14. In my experience, English-speaking Germans seem to know that handy is a false friend. Much more confusion arises from beamer, which means an overhead projector in German, although many Germans think that it is actually an English word. I have known Germans who were otherwise quite fluent speakers of English to react with disbelief when I told them that the only meaning of beamer in English is “BMW automobile.”

  15. What I meant is that upon hearing “I forgot my notebook at work” a Russian might interpret it as someone forgetting their laptop, while German would be hard pressed to misinterpret “I left my handy in the car”, because they are unlikely to hear it.

  16. John Cowan says:

    On my honor as a programmer, I assure you that people adjust to unexpected input much better than computers do.

  17. a German would be hard pressed to misinterpret “I left my handy in the car”, because they are unlikely to hear it.

    “He’s a handyman. I prefer face-to-face discussions.”
    The Handy Squad
    “Google’s a handy way to resolve questions like this. Where’s your cellular telephone?”

  18. David Marjanović says:

    In my experience, English-speaking Germans seem to know that handy is a false friend.

    My generation was already taught it in school.

    Much more confusion arises from beamer, which means an overhead projector in German, although many Germans think that it is actually an English word.

    Beamer “projector connected to a computer” (never an old-fashioned overhead projector, so familiar from school) is spreading fast among scientists. I’m not sure if I’ve heard English native speakers say it yet, but it’s possible.

  19. Much more confusion arises from beamer, which means an overhead projector in German, although many Germans think that it is actually an English word. I have known Germans who were otherwise quite fluent speakers of English to react with disbelief when I told them that the only meaning of beamer in English is “BMW automobile.”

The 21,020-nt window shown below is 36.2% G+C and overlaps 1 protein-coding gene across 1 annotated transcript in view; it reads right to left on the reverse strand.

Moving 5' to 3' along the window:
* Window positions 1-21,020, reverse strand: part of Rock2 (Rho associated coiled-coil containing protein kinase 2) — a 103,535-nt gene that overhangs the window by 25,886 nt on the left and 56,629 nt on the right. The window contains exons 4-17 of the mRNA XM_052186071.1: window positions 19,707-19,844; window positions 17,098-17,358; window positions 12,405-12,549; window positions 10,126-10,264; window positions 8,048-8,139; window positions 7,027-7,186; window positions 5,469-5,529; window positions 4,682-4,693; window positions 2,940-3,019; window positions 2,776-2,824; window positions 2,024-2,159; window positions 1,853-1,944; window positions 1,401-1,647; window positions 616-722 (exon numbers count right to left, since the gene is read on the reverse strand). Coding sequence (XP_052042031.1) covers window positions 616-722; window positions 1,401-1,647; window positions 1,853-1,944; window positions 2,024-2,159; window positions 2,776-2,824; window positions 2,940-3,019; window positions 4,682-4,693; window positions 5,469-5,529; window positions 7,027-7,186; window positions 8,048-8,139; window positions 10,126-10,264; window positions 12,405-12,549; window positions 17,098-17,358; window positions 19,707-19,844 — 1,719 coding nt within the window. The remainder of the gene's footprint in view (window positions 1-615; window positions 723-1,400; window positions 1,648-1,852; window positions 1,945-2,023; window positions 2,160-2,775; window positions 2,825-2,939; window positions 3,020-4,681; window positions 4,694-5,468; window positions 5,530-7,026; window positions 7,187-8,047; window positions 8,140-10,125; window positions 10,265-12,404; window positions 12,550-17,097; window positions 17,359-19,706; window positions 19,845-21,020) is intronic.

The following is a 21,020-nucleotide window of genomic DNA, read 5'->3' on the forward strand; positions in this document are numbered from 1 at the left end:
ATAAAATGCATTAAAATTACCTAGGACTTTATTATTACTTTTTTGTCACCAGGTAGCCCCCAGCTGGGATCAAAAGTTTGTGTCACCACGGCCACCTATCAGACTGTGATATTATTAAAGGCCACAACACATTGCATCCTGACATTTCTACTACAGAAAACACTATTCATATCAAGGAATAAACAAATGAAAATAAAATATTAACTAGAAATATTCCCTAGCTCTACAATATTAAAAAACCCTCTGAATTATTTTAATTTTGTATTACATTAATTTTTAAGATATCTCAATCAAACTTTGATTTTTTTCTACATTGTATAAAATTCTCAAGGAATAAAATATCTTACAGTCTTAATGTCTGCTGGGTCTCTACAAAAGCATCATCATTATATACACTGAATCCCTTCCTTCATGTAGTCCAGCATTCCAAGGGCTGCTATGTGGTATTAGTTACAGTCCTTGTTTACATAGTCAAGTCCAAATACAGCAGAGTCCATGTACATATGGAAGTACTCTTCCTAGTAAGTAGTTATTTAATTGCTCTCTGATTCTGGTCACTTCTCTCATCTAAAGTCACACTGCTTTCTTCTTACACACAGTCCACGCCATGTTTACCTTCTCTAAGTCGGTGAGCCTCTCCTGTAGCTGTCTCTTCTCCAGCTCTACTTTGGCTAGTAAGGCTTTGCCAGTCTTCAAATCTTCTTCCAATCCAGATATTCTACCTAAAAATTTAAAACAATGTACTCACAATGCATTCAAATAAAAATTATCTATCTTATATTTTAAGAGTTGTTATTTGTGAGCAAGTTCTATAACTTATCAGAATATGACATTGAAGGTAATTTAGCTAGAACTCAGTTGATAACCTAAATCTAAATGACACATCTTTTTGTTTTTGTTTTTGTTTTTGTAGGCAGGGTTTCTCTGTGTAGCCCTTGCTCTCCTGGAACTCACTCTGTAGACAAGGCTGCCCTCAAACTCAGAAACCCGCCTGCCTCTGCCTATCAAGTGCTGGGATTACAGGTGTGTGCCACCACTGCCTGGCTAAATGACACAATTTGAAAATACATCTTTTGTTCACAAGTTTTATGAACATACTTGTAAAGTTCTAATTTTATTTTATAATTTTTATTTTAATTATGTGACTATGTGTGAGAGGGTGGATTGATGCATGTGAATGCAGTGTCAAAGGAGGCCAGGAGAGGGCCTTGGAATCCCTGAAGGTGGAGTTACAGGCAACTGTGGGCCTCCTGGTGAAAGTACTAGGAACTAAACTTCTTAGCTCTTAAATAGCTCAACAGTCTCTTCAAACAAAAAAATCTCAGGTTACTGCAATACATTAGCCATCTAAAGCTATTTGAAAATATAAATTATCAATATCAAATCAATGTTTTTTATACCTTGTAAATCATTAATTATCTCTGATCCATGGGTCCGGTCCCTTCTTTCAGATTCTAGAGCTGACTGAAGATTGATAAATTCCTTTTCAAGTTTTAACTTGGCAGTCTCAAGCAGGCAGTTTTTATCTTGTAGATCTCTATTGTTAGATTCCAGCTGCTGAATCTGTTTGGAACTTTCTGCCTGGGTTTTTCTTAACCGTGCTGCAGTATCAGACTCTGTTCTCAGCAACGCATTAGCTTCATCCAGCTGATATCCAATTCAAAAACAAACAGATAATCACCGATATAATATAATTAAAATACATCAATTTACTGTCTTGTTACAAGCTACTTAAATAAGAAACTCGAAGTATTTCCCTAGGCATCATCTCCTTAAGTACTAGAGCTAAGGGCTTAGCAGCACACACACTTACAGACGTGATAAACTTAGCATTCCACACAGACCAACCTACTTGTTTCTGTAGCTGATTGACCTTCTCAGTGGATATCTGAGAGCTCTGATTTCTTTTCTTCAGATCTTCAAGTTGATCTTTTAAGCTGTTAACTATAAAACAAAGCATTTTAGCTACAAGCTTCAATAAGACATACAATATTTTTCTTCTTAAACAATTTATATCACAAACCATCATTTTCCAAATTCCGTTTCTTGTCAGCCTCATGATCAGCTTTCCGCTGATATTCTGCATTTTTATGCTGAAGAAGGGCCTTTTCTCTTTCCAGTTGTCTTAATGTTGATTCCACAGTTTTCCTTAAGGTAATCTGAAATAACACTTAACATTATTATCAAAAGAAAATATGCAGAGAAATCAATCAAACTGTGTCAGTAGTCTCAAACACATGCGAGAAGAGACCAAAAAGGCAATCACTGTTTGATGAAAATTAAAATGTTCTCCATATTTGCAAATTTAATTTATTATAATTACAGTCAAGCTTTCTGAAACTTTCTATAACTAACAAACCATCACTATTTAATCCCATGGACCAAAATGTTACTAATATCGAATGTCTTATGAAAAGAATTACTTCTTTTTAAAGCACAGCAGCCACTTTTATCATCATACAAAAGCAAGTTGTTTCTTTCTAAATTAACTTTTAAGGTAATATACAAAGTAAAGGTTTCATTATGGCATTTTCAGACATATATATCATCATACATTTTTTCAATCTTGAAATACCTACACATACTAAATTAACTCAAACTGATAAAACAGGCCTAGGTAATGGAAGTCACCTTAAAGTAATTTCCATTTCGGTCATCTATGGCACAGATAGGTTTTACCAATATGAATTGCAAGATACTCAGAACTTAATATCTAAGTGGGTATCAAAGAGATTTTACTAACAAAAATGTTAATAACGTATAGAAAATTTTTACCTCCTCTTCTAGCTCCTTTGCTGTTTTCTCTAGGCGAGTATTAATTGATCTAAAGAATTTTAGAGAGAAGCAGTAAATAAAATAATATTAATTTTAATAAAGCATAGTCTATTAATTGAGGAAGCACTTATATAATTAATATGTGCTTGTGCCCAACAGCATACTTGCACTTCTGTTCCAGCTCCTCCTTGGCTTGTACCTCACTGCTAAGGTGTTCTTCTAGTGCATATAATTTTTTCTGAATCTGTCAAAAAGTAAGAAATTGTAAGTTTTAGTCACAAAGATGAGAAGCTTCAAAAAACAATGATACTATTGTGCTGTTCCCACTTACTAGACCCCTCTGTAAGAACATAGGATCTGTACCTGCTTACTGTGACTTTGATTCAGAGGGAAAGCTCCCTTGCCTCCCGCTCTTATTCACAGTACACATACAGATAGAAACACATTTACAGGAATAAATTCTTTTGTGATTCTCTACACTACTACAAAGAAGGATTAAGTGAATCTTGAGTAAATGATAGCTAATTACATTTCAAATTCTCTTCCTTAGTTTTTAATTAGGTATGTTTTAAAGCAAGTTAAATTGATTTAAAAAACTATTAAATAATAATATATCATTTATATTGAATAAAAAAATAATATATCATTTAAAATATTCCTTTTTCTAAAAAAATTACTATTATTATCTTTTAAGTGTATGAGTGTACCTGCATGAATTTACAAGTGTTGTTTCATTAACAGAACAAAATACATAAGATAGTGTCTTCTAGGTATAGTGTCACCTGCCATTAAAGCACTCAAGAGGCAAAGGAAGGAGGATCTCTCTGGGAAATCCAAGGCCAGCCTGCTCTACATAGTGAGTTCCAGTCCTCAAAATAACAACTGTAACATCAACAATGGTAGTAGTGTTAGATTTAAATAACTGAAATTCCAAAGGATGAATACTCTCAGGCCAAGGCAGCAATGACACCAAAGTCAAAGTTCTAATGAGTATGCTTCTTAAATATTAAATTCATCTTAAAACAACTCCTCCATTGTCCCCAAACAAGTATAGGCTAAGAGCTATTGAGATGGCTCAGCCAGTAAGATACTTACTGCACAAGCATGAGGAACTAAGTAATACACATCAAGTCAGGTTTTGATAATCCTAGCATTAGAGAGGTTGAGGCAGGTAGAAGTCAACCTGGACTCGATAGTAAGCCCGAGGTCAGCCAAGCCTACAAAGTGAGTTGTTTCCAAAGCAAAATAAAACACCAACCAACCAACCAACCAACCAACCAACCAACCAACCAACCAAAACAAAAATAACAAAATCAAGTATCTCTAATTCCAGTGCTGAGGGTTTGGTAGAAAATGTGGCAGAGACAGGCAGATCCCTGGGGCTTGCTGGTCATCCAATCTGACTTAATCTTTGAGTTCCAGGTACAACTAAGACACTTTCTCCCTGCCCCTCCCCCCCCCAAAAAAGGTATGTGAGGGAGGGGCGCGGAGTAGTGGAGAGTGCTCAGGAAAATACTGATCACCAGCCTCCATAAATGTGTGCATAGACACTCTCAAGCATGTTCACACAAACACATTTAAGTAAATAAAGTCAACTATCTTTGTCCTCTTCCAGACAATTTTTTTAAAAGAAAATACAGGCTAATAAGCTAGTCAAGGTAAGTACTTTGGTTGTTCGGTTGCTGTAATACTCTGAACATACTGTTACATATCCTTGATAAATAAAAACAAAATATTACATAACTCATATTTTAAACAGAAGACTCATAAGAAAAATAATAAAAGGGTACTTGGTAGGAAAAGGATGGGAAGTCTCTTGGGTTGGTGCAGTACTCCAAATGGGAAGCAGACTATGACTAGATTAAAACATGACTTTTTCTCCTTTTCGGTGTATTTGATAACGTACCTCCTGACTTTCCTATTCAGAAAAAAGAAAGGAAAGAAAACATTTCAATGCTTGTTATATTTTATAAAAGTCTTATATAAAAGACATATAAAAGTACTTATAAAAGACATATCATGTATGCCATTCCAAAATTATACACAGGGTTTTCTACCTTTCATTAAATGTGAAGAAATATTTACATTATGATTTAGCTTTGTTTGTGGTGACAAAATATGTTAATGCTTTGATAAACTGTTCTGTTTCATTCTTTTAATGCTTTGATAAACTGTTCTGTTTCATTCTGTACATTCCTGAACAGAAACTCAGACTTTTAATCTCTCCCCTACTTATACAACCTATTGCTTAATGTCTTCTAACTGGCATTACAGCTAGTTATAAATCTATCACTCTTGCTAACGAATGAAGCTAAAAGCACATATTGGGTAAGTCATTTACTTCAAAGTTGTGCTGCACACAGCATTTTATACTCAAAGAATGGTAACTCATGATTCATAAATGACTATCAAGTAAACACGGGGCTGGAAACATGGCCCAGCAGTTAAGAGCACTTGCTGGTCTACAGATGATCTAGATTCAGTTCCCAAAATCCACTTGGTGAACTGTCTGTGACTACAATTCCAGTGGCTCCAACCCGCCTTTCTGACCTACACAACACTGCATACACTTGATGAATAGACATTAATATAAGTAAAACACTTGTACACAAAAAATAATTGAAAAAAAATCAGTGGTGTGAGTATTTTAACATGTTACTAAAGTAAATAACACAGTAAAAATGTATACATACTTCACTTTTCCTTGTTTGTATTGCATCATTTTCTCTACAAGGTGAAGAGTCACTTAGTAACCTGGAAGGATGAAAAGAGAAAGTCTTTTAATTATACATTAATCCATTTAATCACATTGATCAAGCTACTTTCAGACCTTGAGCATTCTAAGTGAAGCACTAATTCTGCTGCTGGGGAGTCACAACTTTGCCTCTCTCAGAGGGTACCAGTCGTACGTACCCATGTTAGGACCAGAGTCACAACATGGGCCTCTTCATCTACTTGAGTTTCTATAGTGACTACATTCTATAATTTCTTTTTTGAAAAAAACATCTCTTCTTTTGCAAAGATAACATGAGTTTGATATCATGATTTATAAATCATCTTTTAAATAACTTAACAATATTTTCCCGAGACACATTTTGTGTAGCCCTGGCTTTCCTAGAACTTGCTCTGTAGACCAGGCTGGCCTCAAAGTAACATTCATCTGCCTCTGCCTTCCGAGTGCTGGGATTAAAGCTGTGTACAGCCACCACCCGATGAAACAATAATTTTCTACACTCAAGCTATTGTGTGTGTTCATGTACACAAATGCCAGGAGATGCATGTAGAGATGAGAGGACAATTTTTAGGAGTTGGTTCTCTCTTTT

To me a beamer is first and foremost a portion of a hide stretcher made from a deer’s leg bone. I own a fine one that I found in a collapsed house foundation in London, KY.

    I like ‘by Sir Walter Bart Scott’. Presumably the original catalogue listing said something like ‘Scott, Sir Walter, Bart.’!

    The Baptist Hymnal contains, or did when I was a boy, a hymn by “Alfred L. Tennyson.”

  20. the only meaning of beamer in English is “BMW automobile.”

    For this BrE speaker, that’s not the only meaning, it’s not even the first meaning that comes to mind (neither had I heard the ‘hide stretcher’ sense).

    A beamer is a heavy blow that knocks you unconscious. Hence a ball bowled in cricket aimed at head height. I assume it derives from the nautical sense of beamer/a wave that rolls a ship on to its beam ends.

  21. So a beamer in cricket is like a beaner in baseball.

  22. Jen in Edinburgh says:

    I’ve never heard the ‘heavy blow’ sense, but the first and approximately only* meaning that comes to mind for me is a red face from embarrassment.

    *I’m kind of aware of seeing the BMW sense before now it’s been pointed out, but had no idea anyone in the real world actually said it!